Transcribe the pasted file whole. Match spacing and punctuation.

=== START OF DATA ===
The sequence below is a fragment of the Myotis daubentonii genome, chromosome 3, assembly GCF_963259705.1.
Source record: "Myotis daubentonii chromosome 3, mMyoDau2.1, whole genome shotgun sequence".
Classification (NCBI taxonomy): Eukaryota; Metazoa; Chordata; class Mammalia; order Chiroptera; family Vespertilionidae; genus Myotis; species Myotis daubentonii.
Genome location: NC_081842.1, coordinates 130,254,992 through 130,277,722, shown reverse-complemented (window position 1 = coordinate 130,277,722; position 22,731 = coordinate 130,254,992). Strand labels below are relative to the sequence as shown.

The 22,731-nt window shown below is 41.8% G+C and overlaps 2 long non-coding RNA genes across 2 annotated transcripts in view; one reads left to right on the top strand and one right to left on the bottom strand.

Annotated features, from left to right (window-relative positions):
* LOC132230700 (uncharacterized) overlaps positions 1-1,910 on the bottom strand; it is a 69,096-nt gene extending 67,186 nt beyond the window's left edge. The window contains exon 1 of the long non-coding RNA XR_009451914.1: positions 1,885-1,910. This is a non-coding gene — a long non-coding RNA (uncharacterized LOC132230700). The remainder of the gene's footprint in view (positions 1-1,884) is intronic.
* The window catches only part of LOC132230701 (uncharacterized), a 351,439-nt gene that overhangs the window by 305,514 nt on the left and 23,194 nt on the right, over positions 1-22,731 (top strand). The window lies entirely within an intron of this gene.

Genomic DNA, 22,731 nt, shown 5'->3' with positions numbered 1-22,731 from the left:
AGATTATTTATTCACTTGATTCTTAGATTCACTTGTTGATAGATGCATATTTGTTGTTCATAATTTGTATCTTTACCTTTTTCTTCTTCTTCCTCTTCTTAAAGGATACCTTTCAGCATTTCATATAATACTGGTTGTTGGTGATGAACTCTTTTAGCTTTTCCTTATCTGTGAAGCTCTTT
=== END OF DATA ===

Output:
The sequence below is a fragment of the Myotis daubentonii genome, chromosome 3, assembly GCF_963259705.1.
Source record: "Myotis daubentonii chromosome 3, mMyoDau2.1, whole genome shotgun sequence".
Classification (NCBI taxonomy): Eukaryota; Metazoa; Chordata; class Mammalia; order Chiroptera; family Vespertilionidae; genus Myotis; species Myotis daubentonii.
Genome location: NC_081842.1, coordinates 130,254,992 through 130,277,722, shown reverse-complemented (window position 1 = coordinate 130,277,722; position 22,731 = coordinate 130,254,992). Strand labels below are relative to the sequence as shown.

The 22,731-nt window shown below is 41.8% G+C and overlaps 2 long non-coding RNA genes across 2 annotated transcripts in view; one reads left to right on the top strand and one right to left on the bottom strand.

Annotated features, from left to right (window-relative positions):
* LOC132230700 (uncharacterized) overlaps positions 1-1,910 on the bottom strand; it is a 69,096-nt gene extending 67,186 nt beyond the window's left edge. The window contains exon 1 of the long non-coding RNA XR_009451914.1: positions 1,885-1,910. This is a non-coding gene — a long non-coding RNA (uncharacterized LOC132230700). The remainder of the gene's footprint in view (positions 1-1,884) is intronic.
* The window catches only part of LOC132230701 (uncharacterized), a 351,439-nt gene that overhangs the window by 305,514 nt on the left and 23,194 nt on the right, over positions 1-22,731 (top strand). The window lies entirely within an intron of this gene.

Genomic DNA, 22,731 nt, shown 5'->3' with positions numbered 1-22,731 from the left:
AGATTATTTATTCACTTGATTCTTAGATTCACTTGTTGATAGATGCATATTTGTTGTTCATAATTTGTATCTTTACCTTTTTCTTCTTCTTCCTCTTCTTAAAGGATACCTTTCAGCATTTCATATAATACTGGTTGTTGGTGATGAACTCTTTTAGCTTTTCCTTATCTGTGAAGCTCTTT